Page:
Company Shares & Capital Gains

Typically, selling company shares will result in a capital gain, only one-half of which will be subject to tax under current tax rules. If they are shares of a private corporation that meet certain criteria, you could also potentially claim the lifetime capital gains exemption which would exempt the gain from taxation. For 2021, the maximum gain that can be exempted is $892,218. For family farm and fishing corporations, the exempt amount is currently $1 million.

How Selling Company Shares to Family Worked

Sometimes, rather than selling the company shares to an individual as purchaser, it is more advantageous to sell the shares to a corporation that is owned by the purchaser. A long-standing problem was that the tax consequences could backfire if the shares were sold to a family member’s corporation instead of an arm’s length purchaser. Instead of realizing a capital gain on the sale, the tax rules could change the nature of the income to a taxable dividend – less advantageous than capital gains tax rates and this would also preclude being able to claim the capital gains exemption.

This problem could happen where payment of the selling price in cash or a note payable would exceed the cost of your shares. (That cost would exclude any cost increase if you had bought the shares from a related person).

The Department of Finance has always been concerned that there could be a tax loophole in certain share sales where the parties were related. Over the years there has been a lot of criticism that from a business succession viewpoint, it was more tax advantageous to sell the company shares of the family corporation to “outsiders” rather than the next generation in the family.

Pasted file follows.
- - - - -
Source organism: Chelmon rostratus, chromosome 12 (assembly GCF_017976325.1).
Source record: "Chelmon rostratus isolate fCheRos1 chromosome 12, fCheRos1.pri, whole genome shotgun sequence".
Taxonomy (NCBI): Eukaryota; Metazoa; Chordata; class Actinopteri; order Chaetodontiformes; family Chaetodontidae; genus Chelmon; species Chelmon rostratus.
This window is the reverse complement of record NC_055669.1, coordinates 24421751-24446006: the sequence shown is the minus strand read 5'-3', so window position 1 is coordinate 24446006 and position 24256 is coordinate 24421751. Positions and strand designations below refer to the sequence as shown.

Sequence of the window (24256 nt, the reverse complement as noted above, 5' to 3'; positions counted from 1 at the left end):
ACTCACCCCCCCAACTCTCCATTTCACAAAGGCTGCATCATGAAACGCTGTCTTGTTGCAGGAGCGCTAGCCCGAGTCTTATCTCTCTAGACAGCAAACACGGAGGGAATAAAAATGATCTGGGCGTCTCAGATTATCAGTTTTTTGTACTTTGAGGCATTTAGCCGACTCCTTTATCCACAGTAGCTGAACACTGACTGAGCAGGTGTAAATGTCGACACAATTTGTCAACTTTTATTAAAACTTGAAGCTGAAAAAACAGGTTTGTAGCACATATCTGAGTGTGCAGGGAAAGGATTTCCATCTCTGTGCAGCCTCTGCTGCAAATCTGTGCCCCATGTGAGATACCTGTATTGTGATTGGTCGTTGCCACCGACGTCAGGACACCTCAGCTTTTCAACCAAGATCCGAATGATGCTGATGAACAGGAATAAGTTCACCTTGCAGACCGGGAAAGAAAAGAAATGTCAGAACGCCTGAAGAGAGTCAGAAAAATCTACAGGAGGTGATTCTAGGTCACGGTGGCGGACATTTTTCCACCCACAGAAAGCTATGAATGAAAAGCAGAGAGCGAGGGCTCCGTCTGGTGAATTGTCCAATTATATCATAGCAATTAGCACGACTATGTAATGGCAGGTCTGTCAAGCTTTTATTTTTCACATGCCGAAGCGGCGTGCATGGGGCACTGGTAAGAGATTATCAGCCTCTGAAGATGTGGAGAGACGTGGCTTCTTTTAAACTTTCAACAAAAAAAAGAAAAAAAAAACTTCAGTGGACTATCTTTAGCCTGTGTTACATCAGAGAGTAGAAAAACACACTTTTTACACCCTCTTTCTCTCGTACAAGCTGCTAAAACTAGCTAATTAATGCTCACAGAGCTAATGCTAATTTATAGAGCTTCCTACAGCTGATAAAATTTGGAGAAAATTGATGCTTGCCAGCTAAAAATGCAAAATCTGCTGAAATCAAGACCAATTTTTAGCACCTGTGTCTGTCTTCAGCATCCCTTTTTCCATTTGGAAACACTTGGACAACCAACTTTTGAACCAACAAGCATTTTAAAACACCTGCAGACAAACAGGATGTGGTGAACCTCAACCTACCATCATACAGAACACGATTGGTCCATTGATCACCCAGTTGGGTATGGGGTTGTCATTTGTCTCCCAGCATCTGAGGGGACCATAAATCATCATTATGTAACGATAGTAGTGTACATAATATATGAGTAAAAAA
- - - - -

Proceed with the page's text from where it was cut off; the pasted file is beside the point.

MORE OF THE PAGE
New Rules for Selling Company Shares

Recent amendments to the tax rules were brought forth this summer by a private member’s bill (Bill C-208) to change this. The new rules state that if the purchaser corporation does not dispose of the shares within 60 months of the purchase, the conversion of the capital gain to a dividend will not apply. As a result, the gain on the initial sale by the transferor will be a capital gain and eligible for the capital gains exemption. In other words, the Bill is meant to treat inter-generational business transfers similar to a sale to an unrelated purchaser.

The Bill also allows for simpler reorganizations on business transfers between siblings.

Since the Bill was not drafted by the Department of Finance, but a private member of parliament, there are some technical weaknesses to the legislation that could open the door to tax abuse. The Department of Finance announced that it will be introducing changes to strengthen the new legislation, possibly as early as November 1st , 2021 . However, that does not guarantee that final changes won’t be made with retroactive effect.

New Rules for Eligibility

The main conclusion is that legitimate inter-generational business transfers taking place before any amendments to the law should be eligible for the new rules. However, aggressive, or sham inter-generational business “transfers” that are purely tax motivated will either be challenged by CRA using the “General Anti- Avoidance Rule” which basically deconstructs the tax benefits originally sought or potentially will not qualify if there is retroactively effected legislation.

As we continue to navigate the uncertainty of the pandemic, the CRA continues to implement changes you may not be aware of. If you’ve been contemplating your exit strategy or how to distribute your private company shares, give us a call. We have qualified advisors who can walk you through the tax implications of your unique situation.

With four convenient locations, and online meetings available, you can have peace of mind around this often confusing subject. Contact us today to schedule your consultation.